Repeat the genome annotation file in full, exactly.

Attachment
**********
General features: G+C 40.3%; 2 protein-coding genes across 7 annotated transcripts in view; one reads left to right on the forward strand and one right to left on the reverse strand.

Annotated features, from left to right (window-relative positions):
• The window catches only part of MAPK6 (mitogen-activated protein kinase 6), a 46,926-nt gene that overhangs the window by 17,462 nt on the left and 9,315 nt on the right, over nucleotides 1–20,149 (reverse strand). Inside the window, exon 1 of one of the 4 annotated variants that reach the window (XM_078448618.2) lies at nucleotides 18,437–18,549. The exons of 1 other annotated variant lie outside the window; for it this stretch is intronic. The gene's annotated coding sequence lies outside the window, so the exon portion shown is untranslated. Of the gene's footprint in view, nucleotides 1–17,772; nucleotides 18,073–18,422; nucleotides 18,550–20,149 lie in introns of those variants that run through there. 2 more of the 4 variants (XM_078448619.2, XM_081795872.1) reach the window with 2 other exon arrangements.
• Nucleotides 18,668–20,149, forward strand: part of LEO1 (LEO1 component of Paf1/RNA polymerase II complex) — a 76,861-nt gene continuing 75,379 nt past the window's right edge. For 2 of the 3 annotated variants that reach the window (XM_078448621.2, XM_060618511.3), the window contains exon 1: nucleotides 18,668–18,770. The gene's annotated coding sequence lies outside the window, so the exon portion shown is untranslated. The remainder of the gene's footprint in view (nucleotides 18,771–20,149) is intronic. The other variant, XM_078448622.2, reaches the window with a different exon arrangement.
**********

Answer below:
General features: G+C 40.3%; 2 protein-coding genes across 7 annotated transcripts in view; one reads left to right on the forward strand and one right to left on the reverse strand.

Annotated features, from left to right (window-relative positions):
• The window catches only part of MAPK6 (mitogen-activated protein kinase 6), a 46,926-nt gene that overhangs the window by 17,462 nt on the left and 9,315 nt on the right, over nucleotides 1–20,149 (reverse strand). Inside the window, exon 1 of one of the 4 annotated variants that reach the window (XM_078448618.2) lies at nucleotides 18,437–18,549. The exons of 1 other annotated variant lie outside the window; for it this stretch is intronic. The gene's annotated coding sequence lies outside the window, so the exon portion shown is untranslated. Of the gene's footprint in view, nucleotides 1–17,772; nucleotides 18,073–18,422; nucleotides 18,550–20,149 lie in introns of those variants that run through there. 2 more of the 4 variants (XM_078448619.2, XM_081795872.1) reach the window with 2 other exon arrangements.
• Nucleotides 18,668–20,149, forward strand: part of LEO1 (LEO1 component of Paf1/RNA polymerase II complex) — a 76,861-nt gene continuing 75,379 nt past the window's right edge. For 2 of the 3 annotated variants that reach the window (XM_078448621.2, XM_060618511.3), the window contains exon 1: nucleotides 18,668–18,770. The gene's annotated coding sequence lies outside the window, so the exon portion shown is untranslated. The remainder of the gene's footprint in view (nucleotides 18,771–20,149) is intronic. The other variant, XM_078448622.2, reaches the window with a different exon arrangement.